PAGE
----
After the 1991 separatist region of Transnistria developed its own education system, provided with normative acts, including curriculum and textbooks. History education is part of the official discourse and focuses on Transnistrian interests. In many cases, textbooks are based on Soviet historiography, and Western neighbors are treated as enemies. The author of the present article analyzes, in particular, Chapter IX of the textbook for the ninth grade, which deals with the formation of the separatist republic and the Dniester War of 1992, which is described by the authors of the textbook as “Moldova’s military aggression against the Transnistrian people.” The facts presented in this textbook are unilateral, trying to demonstrate the “aggression of Moldova” on the districts on the left bank of the Dniester. Although, at the end of the topic, the authors consider that this military conflict was “a bloody war”, they insist more on the “sufferings, losses and victims” of the inhabitants of this region. There is a total lack of critical, comparative, and balanced approach to these sensitive events for the recent history of the Republic of Moldova.


2021 ◽  
Vol 25 (4) ◽  
pp. 352-365
Author(s):  
Evgeny I. Zelenev ◽  
Milana Iliushina

This article is devoted to the study of the development of the theory and practice of jihad during the rule of the Circassian sultans in Egypt and Syria (1382–1517). The purpose of the study is to trace the development of key aspects of jihad, to identify features of its perception in the Mamluk state. An essential feature of the theory of jihad in the Mamluk period is the interpretation of jihad as farḍ al-ʿayn (the individual duty of every Muslim). While studying the theory of jihad, the authors rely on a holistic and balanced approach justified in the papers of M. Bonner and D. Cook and their interpretation of the concept of jihad, which has a centuries-old history of development and a sophisticated, multi-layered set of meanings. Another methodological basis of the present paper was the concept of minimalism and maximalism, developed by Yusef Waghid. The source base for the study of jihad theory is the works of Ibn al-Nahhas (d. 1411), a prominent philosopher of the Mamluk era. The interpretation of jihad as an individual duty of every Muslim, substantiated by Ibn al-Nahhas, was the foundation of the volunteer movement that developed in Egypt and Syria in the 15th century. The doctrine of jihad where the concepts of justice (al-‘adl) and truth (al-ḥaqq) play a key role, was used by the Mamluks and then by the Ottomans as a powerful ideological tool to manipulate the minds of Muslims. The relevance of the study is that the findings are not only true for the Middle Ages but are directly related to the present.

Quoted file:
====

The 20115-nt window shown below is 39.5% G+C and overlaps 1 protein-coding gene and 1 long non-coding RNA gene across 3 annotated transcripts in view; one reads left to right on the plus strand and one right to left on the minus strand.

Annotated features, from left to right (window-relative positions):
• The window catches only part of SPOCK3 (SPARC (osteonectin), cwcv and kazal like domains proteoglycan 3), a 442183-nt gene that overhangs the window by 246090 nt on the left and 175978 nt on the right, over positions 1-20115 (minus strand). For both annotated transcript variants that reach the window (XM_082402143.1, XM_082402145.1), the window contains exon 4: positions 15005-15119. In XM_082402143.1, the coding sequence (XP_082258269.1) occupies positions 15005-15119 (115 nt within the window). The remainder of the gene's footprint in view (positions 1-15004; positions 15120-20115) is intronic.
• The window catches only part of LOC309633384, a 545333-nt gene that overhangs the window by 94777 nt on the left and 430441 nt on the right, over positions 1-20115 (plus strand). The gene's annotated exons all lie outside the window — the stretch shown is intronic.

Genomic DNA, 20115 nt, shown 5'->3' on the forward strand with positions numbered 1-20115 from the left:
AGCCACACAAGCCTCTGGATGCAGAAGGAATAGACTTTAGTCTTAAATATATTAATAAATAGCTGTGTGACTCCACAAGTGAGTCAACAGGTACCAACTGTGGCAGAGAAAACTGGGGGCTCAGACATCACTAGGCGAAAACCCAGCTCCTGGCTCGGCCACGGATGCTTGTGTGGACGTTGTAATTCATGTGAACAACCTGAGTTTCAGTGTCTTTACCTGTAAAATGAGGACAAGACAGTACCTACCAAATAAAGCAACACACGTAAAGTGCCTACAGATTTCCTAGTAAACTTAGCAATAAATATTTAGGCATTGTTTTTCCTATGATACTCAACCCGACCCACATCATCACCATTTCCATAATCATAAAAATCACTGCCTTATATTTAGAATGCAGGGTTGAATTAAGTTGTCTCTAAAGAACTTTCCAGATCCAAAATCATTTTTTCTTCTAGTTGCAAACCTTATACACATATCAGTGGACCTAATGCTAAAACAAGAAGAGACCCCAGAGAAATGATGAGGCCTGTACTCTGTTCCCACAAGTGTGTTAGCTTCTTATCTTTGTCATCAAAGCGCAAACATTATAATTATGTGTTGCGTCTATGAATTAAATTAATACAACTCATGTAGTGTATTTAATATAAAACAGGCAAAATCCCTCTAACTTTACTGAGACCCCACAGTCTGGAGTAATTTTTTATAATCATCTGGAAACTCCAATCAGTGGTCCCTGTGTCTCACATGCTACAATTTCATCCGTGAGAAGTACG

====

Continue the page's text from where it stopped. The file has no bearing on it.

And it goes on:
2021 ◽  
Vol 30 (1) ◽  
pp. 155-165
Author(s):  
Francesco Francioni

Cities, as spaces of socio-cultural organization and economic interaction among people, have always played a dominant role in the development and implementation of international law. Today, a new strand of legal scholarship focuses on cities and local communities as competitors and partners with the nation State in a new project of modernization and democratization of international law. This paper looks at this new trend against the background of the historical narrative of cities in the development of international law. At the same time, it calls attention to the fact that half of humanity still lives and works in rural areas, in the vast countryside of the world. Rural communities have been the servants of the city since the beginning of time. Today, their dignity and rights are beginning to be recognized by acts of the United Nations such as the 2007 Declaration of the Rights of Indigenous Peoples and the 2018 Declaration on the Rights of Peasants. Yet, these people remain a disadvantaged and vulnerable class. A true modernization and democratization of international law requires that we keep a balanced approach to the legal recognition of the voices and rights of urban communities and those of the people who work and live in the countryside of the world.